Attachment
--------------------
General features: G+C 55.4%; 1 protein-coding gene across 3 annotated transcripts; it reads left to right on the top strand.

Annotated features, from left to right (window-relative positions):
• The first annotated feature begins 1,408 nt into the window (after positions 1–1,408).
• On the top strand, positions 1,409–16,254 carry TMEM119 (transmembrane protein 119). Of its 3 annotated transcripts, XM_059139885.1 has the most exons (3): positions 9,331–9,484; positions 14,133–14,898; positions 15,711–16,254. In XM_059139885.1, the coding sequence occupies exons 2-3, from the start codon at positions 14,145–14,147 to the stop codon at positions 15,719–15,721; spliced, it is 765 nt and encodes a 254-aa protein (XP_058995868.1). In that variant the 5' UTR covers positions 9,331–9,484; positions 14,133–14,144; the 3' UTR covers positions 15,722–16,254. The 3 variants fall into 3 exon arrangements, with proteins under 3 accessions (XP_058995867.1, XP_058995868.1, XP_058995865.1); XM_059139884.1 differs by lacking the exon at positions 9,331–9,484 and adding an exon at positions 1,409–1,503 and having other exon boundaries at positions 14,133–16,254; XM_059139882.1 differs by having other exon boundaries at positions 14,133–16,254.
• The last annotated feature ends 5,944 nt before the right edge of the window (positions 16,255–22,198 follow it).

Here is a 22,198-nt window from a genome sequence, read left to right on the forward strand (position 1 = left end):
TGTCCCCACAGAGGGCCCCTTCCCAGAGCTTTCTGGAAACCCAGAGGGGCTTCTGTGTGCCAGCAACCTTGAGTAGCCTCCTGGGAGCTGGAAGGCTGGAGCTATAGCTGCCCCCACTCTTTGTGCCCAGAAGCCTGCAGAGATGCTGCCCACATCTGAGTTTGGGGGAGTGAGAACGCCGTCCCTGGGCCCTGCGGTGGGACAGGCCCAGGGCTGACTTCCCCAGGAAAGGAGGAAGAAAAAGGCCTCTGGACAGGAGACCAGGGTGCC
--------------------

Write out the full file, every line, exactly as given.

General features: G+C 55.4%; 1 protein-coding gene across 3 annotated transcripts; it reads left to right on the top strand.

Annotated features, from left to right (window-relative positions):
• The first annotated feature begins 1,408 nt into the window (after positions 1–1,408).
• On the top strand, positions 1,409–16,254 carry TMEM119 (transmembrane protein 119). Of its 3 annotated transcripts, XM_059139885.1 has the most exons (3): positions 9,331–9,484; positions 14,133–14,898; positions 15,711–16,254. In XM_059139885.1, the coding sequence occupies exons 2-3, from the start codon at positions 14,145–14,147 to the stop codon at positions 15,719–15,721; spliced, it is 765 nt and encodes a 254-aa protein (XP_058995868.1). In that variant the 5' UTR covers positions 9,331–9,484; positions 14,133–14,144; the 3' UTR covers positions 15,722–16,254. The 3 variants fall into 3 exon arrangements, with proteins under 3 accessions (XP_058995867.1, XP_058995868.1, XP_058995865.1); XM_059139884.1 differs by lacking the exon at positions 9,331–9,484 and adding an exon at positions 1,409–1,503 and having other exon boundaries at positions 14,133–16,254; XM_059139882.1 differs by having other exon boundaries at positions 14,133–16,254.
• The last annotated feature ends 5,944 nt before the right edge of the window (positions 16,255–22,198 follow it).

Here is a 22,198-nt window from a genome sequence, read left to right on the forward strand (position 1 = left end):
TGTCCCCACAGAGGGCCCCTTCCCAGAGCTTTCTGGAAACCCAGAGGGGCTTCTGTGTGCCAGCAACCTTGAGTAGCCTCCTGGGAGCTGGAAGGCTGGAGCTATAGCTGCCCCCACTCTTTGTGCCCAGAAGCCTGCAGAGATGCTGCCCACATCTGAGTTTGGGGGAGTGAGAACGCCGTCCCTGGGCCCTGCGGTGGGACAGGCCCAGGGCTGACTTCCCCAGGAAAGGAGGAAGAAAAAGGCCTCTGGACAGGAGACCAGGGTGCC